Conclusions: Therapy clinics were less likely to accept public insurance than private insurance. Therapy clinics accepting public insurance had longer wait times than did clinics that accepted only private insurance. Rehabilitation professionals should attempt to implement policy and practice changes to promote equitable access to care.
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http://dx.doi.org/10.1016/j.apmr.2016.12.013DOI Listing
http://www.ncbi.nlm.nih.gov/pmc/articles/PMC5522775PMC
September 2017

Physical and Occupational Therapy for a Teenager with Acute Flaccid Myelitis: A Case Report.

Phys Occup Ther Pediatr 2017 Oct 17;37(5):485-595. Epub 2017 Jan 17.

a Department of Rehabilitation , Seattle Children's Hospital , Seattle , Washington , USA.

Aims: The purpose of this case report is to describe the inpatient rehabilitation program of a 13-year-old boy with acute flaccid myelitis (AFM), specific to physical and occupational therapy examination, treatment, and outcomes.

Case Description: AFM is a rare, acute neurologic illness in children and young adults who present with weakness and/or paralysis of unknown etiology. The teenager was admitted to the program, dependent for all mobility and self-care. Interventions focused on range of motion, transfer training, self-care, power wheelchair mobility, and environmental adaptations.

Outcomes: Weekly re-evaluations and the WeeFIM were used at admission and discharge to measure the teenager's progress. At discharge, the teenager had made small gains in his passive and active range of motion. He was independent in directing his care and able to drive his power wheelchair with supervision.

Discussion: Due to the scarcity of published data describing AFM, this report describes an individual's response to a rehabilitation program and will hopefully add to future research in order to provide patients and families with expectations for their recovery and ultimate level of function.
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http://dx.doi.org/10.1080/01942638.2016.1255289DOI Listing
October 2017

Patient-centered benefit-risk assessment in duchenne muscular dystrophy.

Muscle Nerve 2017 05 27;55(5):626-634. Epub 2017 Jan 27.

Johns Hopkins Bloomberg School of Public Health, Baltimore, Maryland, USA.

Introduction: This study quantified caregiver and patient preferences for a therapeutic agent with demonstrated pulmonary benefits for Duchenne muscular dystrophy (DMD). Caregiver and patient differences were also explored.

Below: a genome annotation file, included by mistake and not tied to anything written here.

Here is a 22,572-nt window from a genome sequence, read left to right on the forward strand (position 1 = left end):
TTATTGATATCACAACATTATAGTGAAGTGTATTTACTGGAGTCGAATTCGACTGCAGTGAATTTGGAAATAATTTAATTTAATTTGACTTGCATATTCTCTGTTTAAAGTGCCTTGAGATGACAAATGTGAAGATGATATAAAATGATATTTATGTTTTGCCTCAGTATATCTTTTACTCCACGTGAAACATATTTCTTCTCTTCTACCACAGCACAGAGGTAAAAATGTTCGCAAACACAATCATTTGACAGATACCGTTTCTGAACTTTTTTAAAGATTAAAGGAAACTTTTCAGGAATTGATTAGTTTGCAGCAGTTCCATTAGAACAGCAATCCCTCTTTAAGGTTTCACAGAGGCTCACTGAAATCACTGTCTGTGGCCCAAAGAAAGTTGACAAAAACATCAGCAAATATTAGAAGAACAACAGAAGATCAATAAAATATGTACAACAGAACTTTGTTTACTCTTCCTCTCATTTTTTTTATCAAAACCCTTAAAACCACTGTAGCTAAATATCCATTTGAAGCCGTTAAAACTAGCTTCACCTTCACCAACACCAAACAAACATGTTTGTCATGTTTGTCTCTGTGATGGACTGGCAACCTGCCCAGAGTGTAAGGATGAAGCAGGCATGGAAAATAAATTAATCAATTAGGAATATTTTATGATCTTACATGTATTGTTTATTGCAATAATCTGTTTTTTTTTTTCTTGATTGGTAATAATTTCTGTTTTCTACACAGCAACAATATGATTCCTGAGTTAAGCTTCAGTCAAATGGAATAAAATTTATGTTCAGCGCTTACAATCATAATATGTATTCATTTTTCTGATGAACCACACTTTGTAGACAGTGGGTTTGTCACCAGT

Methods: A best-worst scaling survey (BWS) was administered to caregivers and patients. Across 9 profiles, respondents selected the best and worst attributes. Utility scores were estimated using mixed logistic regression.

Results: Respondents indicated greatest preference for therapies that maintain their current level of cough strength for 10 years or for 2 years. Preference scores for risks were low: 50% chance of diarrhea and 4 additional blood draws per year.

Conclusion: There is a strong preference for pulmonary benefit and willingness to trade off risks and burden to achieve these benefits. In exchange for maintaining cough strength for 10 years, respondents were willing to tolerate high probabilities of diarrhea and additional blood draws. Muscle Nerve 55: 626-634, 2017.
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http://dx.doi.org/10.1002/mus.25411DOI Listing
May 2017

Infra-Conus Single-Level Laminectomy for Selective Dorsal Rhizotomy: Technical Advance.

Pediatr Neurosurg 2016 23;51(6):284-291. Epub 2016 Aug 23.

Department of Neurological Surgery, University of Washington, Seattle, Wash., USA.

Background/aims: Selective dorsal rhizotomy for spastic cerebral palsy is an effective and well-validated surgical approach. Multiple techniques have been described in the past including multiple laminectomies and a single-level laminectomy at the level of the conus. There is considerable technical challenge involved with a single-level laminectomy approach.

Methods: We report here a modification of the single-level laminectomy that selectively analyzes each individual nerve root with electromyography to separate dorsal and ventral nerve roots through comparison of stimulus responses.

Results: In 18 children with cerebral palsy who underwent this operation there was a mean improvement in the Modified Ashworth Scale of 2.0 with no reported incidence of muscle weakness, sensory loss, or neurogenic bladder.

Conclusion: This approach allows for a modification of selective dorsal rhizotomy through a single-level laminectomy and tailors the selection of nerve root sectioning to the individual patient of interest while still maintaining its effectiveness.
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http://dx.doi.org/10.1159/000448046DOI Listing